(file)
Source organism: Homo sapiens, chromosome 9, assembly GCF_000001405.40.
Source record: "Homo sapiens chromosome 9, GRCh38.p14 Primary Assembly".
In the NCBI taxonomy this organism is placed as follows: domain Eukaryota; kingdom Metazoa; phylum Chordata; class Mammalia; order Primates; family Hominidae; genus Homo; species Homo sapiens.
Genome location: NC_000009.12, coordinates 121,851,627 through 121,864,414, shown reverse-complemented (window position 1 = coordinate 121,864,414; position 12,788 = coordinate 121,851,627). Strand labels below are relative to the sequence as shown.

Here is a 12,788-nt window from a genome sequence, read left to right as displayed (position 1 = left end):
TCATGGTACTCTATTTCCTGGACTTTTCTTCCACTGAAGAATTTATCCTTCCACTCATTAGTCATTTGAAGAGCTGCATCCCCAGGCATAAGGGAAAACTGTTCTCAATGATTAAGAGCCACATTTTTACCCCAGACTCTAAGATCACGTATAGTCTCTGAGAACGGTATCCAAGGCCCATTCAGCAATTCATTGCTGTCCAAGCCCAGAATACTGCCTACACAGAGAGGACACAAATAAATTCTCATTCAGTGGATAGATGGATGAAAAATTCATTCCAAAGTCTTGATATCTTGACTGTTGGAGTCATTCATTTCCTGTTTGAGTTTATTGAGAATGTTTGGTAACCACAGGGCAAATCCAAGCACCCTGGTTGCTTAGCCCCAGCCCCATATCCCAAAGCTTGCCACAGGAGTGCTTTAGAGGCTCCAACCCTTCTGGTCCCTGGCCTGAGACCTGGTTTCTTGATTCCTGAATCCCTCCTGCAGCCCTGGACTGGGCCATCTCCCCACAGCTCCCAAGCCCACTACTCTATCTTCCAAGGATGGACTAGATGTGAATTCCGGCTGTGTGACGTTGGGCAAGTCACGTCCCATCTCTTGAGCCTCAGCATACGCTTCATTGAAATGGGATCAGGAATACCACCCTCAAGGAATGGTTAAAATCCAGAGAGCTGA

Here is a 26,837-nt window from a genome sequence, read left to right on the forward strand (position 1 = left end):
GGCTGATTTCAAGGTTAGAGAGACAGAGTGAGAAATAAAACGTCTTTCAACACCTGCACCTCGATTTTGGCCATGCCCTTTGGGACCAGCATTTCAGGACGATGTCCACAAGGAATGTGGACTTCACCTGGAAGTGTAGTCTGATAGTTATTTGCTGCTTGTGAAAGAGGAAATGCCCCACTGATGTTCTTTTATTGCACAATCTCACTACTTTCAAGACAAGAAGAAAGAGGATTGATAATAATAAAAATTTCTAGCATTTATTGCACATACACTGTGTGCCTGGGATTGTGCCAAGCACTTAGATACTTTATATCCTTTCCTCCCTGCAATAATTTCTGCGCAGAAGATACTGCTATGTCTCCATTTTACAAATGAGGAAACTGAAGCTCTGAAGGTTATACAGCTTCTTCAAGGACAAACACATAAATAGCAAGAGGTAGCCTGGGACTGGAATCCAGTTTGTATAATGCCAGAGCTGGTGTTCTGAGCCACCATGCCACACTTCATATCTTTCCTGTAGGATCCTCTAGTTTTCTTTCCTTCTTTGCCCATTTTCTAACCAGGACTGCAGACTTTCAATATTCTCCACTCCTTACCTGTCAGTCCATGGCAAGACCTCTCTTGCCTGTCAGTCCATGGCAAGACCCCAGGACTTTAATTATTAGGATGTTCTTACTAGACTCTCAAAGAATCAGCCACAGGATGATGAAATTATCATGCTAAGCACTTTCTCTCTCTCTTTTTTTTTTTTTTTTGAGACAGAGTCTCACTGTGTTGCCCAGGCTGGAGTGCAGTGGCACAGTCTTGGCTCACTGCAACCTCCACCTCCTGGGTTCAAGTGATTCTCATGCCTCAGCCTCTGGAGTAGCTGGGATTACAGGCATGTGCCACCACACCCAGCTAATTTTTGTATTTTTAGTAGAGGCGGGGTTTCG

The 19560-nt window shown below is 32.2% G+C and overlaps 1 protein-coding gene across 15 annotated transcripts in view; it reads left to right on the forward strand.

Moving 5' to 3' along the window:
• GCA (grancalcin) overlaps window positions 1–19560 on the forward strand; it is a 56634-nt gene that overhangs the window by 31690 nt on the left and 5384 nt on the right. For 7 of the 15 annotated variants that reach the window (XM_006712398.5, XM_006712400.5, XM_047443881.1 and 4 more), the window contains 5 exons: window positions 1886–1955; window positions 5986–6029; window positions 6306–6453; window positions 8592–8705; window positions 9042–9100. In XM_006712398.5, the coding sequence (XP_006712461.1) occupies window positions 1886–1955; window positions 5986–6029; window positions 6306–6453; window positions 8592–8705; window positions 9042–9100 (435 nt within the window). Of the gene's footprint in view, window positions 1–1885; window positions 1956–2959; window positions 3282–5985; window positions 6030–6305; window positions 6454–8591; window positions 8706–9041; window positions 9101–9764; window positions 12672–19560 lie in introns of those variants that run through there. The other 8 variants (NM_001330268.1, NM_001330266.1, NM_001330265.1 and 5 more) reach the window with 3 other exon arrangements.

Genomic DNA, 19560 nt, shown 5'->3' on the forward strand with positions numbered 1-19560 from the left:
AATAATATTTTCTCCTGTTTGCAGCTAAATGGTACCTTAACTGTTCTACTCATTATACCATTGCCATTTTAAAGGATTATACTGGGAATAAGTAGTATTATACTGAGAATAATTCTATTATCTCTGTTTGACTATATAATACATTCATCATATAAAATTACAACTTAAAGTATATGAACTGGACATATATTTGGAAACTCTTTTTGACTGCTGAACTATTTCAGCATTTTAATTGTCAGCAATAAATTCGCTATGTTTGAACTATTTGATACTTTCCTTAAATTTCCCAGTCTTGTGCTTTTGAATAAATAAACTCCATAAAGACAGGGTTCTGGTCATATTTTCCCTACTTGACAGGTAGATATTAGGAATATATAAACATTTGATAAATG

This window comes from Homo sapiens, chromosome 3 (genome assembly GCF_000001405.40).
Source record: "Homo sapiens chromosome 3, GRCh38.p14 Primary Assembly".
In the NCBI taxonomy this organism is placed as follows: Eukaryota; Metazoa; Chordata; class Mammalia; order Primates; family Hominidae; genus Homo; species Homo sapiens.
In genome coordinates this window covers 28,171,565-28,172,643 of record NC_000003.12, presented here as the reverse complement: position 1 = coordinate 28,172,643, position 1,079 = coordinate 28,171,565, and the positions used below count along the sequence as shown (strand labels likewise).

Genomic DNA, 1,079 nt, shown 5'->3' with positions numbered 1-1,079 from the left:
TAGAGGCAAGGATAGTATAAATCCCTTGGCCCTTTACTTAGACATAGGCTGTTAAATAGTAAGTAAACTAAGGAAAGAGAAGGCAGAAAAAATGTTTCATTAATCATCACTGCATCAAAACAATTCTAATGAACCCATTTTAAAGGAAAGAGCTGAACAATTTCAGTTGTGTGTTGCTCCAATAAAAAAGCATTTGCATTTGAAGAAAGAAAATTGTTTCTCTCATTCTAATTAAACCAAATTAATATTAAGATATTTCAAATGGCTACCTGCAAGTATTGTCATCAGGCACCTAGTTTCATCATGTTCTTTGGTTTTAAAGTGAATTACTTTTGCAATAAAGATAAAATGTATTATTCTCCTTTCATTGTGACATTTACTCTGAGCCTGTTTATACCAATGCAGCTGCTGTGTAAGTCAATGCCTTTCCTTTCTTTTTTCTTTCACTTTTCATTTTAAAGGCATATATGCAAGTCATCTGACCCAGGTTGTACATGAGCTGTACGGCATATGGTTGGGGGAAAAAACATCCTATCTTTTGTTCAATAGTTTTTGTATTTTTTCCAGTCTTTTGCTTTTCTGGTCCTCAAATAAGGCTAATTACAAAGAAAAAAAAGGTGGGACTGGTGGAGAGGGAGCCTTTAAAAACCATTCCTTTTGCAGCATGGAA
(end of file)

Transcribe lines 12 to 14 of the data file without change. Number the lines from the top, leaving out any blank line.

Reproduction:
Genomic DNA, 19560 nt, shown 5'->3' on the forward strand with positions numbered 1-19560 from the left:
AATAATATTTTCTCCTGTTTGCAGCTAAATGGTACCTTAACTGTTCTACTCATTATACCATTGCCATTTTAAAGGATTATACTGGGAATAAGTAGTATTATACTGAGAATAATTCTATTATCTCTGTTTGACTATATAATACATTCATCATATAAAATTACAACTTAAAGTATATGAACTGGACATATATTTGGAAACTCTTTTTGACTGCTGAACTATTTCAGCATTTTAATTGTCAGCAATAAATTCGCTATGTTTGAACTATTTGATACTTTCCTTAAATTTCCCAGTCTTGTGCTTTTGAATAAATAAACTCCATAAAGACAGGGTTCTGGTCATATTTTCCCTACTTGACAGGTAGATATTAGGAATATATAAACATTTGATAAATG

This window comes from Homo sapiens, chromosome 3 (genome assembly GCF_000001405.40).